Hey, guys, what’s up! I hope you had a wonderful and safe night last night. I know mine was absolutely amazing. It started at 6am PST and I got back home at exactly midnight because, like in Cinderella, I will turn into a grumpy old man after that. It’s bedtime.
This Halloween ended up being quite the rollercoaster. I learned a lot, too. I learned a lot about the work ethic that has been instilled in some of my students and also that of their parents. I learned about that some parents are really shitty examples for their kids and that’s why they’re really shitty kids in class. I learned why some kids lose their magic. It was a really interesting, eye-opening experience this year.
Let me tell you about my night.
I am a teacher in a small school and I have my own two-story building of which I am in charge. Due to the fact that I have this massive theatre to my disposal, I am able to put on a Haunted House. This was the second year and we had it set up where there were three ways to get through a section of the attraction: One tunnel where you had to crawl; One tunnel where it was so dark that you couldn’t see; One tunnel where you were blinded by flashing lights before getting on an elevator and going down. Then you either went through the Halloween room or the IT room, funneled through a few more and then out past the chainsaw clown.
It was very simple and nicely signed so that there was no way to screw it up. Well, except the feckers who wanted to screw it up. The ones who didn’t want to play along. I gotta say, why did you come? Why come pay money to get into a Haunted House put on by the school if you were going to break stuff, hide, go off course, ruin scares for others, and generally screw around? It doesn’t make it fun and you become the person nobody wants to hangout with.
Think back on some of your favorite Halloween memories. For me, its times when everybody was playing along. If that’s willing to be scared at a Haunted House and enjoying that feeling of fear, it’s more fun when everybody suspends their disbelief and allows themselves to feel like they’re going to die! One little girl last night said to herself “Is this how I’m going to spend the last moments of my life?” and I couldn’t help but laugh out loud.
For me, that was the most annoying part of the night because it was ruining my fun, too. You’re in MY house and you paid me to scare you… LET ME SCARE YOU!
My next biggest issue was people with shitty work ethics. I had two kids leave during the show and one didn’t even tell me. I learned when I saw him walking away and confronted him. The other got too tired from sitting on the steps making creepy sounds. Seriously. Then 8 students who gave me slips saying they were coming didn’t show up, so I had far less actors, and therefore scares, to work with. I was livid. We pulled it off and had grown women crying, but it could have been so much better if these kids were true to their word. I’m going to call them out on it, too, because it ruined something with my name on it. We were on the front page of the paper, above the fold, and I feel like I gave a sub par performance. That’s my name. That’s my reputation as a teacher and a theatre professional.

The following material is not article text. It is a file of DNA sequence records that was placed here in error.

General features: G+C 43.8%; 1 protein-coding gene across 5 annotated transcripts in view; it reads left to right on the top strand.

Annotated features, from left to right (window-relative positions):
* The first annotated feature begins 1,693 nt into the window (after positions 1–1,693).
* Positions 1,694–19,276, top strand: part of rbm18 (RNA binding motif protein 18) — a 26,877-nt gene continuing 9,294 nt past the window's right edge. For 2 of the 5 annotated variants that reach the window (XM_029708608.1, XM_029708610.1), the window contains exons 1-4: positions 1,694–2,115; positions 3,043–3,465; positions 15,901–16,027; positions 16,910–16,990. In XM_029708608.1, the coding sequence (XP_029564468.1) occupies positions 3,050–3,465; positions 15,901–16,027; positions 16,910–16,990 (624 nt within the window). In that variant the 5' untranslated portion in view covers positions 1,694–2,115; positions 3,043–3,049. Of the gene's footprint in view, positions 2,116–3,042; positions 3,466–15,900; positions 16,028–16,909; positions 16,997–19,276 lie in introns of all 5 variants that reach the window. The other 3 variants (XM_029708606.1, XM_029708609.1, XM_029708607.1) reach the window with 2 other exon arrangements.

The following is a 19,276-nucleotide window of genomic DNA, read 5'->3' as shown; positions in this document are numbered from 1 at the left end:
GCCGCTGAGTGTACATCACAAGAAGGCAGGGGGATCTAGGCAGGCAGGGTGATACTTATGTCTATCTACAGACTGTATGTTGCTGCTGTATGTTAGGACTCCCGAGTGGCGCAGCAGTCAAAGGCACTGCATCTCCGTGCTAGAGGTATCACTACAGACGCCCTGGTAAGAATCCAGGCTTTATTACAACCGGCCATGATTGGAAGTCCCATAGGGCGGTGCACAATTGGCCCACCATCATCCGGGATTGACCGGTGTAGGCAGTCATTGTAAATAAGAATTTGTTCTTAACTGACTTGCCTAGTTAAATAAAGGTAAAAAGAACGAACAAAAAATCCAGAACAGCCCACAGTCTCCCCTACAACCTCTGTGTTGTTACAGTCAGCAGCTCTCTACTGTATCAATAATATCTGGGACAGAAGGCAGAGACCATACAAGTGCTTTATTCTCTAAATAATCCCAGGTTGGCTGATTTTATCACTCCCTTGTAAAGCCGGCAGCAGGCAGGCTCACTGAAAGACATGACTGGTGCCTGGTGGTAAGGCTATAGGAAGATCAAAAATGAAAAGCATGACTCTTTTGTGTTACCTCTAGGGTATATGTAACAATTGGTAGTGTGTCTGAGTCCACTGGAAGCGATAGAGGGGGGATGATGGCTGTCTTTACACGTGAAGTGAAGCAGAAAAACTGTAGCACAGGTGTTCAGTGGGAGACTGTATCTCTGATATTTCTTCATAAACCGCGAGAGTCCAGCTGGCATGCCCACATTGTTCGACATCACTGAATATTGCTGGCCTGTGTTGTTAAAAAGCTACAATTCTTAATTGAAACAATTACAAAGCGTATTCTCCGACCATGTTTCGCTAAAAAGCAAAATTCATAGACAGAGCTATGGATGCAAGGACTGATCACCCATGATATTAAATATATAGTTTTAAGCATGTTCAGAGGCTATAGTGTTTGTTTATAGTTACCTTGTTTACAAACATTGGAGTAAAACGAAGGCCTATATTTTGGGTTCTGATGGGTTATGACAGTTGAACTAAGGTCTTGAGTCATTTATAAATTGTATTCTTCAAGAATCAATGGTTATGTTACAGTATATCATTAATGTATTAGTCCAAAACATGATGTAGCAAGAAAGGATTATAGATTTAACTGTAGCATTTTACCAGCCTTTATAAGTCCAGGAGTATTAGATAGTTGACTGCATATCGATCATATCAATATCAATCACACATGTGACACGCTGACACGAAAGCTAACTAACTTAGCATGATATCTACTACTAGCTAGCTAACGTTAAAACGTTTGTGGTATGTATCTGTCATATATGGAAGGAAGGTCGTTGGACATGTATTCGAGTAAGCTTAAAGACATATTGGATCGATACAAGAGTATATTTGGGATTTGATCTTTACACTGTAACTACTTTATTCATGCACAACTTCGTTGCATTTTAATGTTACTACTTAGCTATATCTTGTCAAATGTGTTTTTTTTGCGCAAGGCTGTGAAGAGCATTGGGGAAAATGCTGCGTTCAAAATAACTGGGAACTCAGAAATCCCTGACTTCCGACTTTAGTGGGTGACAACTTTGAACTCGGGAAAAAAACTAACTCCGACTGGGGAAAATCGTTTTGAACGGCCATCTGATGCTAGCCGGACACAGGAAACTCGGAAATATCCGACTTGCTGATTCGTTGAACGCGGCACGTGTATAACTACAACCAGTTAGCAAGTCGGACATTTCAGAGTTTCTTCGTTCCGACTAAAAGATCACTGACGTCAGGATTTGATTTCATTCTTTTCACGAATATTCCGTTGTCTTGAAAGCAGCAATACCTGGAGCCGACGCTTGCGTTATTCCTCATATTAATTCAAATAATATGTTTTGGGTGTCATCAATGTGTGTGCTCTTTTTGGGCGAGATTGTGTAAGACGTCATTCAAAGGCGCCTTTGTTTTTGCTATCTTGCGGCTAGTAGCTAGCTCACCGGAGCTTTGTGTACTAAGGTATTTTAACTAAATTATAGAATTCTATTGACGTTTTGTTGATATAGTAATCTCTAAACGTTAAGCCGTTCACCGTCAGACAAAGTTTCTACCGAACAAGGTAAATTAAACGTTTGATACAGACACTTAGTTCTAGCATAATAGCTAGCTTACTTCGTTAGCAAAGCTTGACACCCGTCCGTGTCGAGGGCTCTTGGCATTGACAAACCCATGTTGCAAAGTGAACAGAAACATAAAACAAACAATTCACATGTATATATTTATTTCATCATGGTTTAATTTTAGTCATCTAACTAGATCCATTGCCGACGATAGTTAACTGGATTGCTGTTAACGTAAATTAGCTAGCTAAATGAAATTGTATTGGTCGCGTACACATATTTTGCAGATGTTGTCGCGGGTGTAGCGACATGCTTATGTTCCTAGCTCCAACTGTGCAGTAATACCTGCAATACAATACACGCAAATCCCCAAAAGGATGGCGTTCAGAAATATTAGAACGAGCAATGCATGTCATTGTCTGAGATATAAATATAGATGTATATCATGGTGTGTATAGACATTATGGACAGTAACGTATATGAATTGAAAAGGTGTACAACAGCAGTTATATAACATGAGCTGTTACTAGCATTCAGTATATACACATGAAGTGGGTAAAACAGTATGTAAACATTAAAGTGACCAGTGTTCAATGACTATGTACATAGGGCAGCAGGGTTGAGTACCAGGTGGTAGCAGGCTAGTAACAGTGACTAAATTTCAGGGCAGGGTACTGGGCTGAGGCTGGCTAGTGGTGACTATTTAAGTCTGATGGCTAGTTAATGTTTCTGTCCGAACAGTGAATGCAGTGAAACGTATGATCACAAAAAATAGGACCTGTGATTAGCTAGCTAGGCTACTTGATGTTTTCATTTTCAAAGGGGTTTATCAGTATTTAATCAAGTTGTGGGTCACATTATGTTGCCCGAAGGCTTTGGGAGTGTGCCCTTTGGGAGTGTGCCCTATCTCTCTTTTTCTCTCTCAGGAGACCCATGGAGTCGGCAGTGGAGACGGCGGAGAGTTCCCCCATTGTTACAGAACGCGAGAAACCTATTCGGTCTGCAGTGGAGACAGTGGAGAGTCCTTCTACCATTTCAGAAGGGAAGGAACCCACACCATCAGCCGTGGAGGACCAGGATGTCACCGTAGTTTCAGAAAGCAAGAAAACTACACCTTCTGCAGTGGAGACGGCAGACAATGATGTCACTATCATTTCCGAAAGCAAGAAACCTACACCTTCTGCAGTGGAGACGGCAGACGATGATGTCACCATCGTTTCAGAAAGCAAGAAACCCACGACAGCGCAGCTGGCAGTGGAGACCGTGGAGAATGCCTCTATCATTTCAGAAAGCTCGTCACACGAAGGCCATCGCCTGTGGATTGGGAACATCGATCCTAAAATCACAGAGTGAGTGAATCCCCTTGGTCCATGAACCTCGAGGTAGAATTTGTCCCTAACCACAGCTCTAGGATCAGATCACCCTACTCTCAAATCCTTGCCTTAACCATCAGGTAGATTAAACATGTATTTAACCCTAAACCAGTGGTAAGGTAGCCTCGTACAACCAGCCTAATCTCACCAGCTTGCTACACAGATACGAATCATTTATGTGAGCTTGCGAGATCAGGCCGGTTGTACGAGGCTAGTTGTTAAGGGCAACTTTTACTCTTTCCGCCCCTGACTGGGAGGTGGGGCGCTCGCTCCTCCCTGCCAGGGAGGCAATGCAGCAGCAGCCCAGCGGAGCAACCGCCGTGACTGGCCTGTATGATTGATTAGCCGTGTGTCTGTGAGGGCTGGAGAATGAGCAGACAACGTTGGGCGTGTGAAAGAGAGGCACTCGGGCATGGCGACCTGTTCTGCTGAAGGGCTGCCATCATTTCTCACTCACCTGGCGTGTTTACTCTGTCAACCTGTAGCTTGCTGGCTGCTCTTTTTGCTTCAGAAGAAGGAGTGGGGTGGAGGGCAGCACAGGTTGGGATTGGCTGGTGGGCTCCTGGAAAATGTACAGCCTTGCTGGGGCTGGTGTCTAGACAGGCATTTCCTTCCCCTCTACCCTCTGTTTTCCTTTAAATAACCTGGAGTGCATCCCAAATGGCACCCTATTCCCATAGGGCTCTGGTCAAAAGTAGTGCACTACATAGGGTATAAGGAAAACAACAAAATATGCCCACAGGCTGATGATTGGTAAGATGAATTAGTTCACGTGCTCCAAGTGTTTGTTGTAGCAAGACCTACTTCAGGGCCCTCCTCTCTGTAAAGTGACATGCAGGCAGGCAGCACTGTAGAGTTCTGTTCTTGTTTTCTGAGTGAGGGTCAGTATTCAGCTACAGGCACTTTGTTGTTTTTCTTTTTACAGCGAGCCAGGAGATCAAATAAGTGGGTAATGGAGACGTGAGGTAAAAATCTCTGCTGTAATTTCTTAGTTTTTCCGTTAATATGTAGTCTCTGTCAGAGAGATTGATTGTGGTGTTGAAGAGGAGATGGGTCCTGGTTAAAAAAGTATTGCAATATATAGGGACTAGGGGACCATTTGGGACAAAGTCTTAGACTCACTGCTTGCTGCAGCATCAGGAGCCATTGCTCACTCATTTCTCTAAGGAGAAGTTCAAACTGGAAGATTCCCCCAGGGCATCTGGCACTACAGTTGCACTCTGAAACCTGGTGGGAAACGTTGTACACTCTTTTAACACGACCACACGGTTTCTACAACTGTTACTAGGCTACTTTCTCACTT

The worst case of abandonment was when two sisters (twins) approached me the day before the Haunted House. They were supposed to be the girls from The Shining and had even purchased the outfits. One of the girls came up to me and told me that they weren’t going to be able to do the Haunted House because it was their last Halloween. What? I was so confused. Were they dying? No. Apparently their parents decided that they can’t go trick-or-treating once they’re teenagers and they were 12. 12! I didn’t stop collecting candy until I was, like, 15 and even after that I still went with my family and the other kids. It was Halloween where I could stay up late, eat candy, scare people, and be weird. Don’t take that away from your kids. It’s a special time and it keeps them being creative and allowing themselves to be, well, themselves for a night. Truly and purely. What’s more fun than emulating your favorite character, whomever that may be.
So, not only did these parents rob their children of scaring a bunch of people all night, they took actors away from me and taught them, simultaneously, that it’s okay to ditch out on commitments that you don’t want to do and that creativity is something to be grown out of. Wonderful parenting.
When we did get everything going, we were amazing. We were so good that we had grown men screaming, adult women crying, and children wondering if they were going to die. (“Is this how I’m going to spend the last moments of my life?”). Sometimes, we did too good, though, because the kids who thought they were going to be tough ended up getting scared. This made them upset and they would react to their fear with anger, striking my actors and throwing stuff at them. Sometimes they would tear apart walls in order to get around something they saw early and wanted to be cool. Sometimes they threw candy at us, though, so that was fine.
The thing is, sometimes the parents were with them and just allowed this, even leading it a few times. I was astonished that this is how they would behave in a place that wasn’t theirs. They didn’t make the set pieces or the costumes, but they were fine with destroying them. I had to throw a few people out. My actors, kids in this case, were my first priority and the guests were disrespecting them and the space they worked so hard to create. I can’t allow that.
Afterwards, we were all so tired, but so happy. We overcame issues with the sound, worked together as a team to scare the shit out of people, and had a ton of fun doing it. I couldn’t have asked for a better Halloween.
I hope that Samhain was everything you wanted and more, my Darling Devils. Now let’s start planning for next year, WE’RE LATE!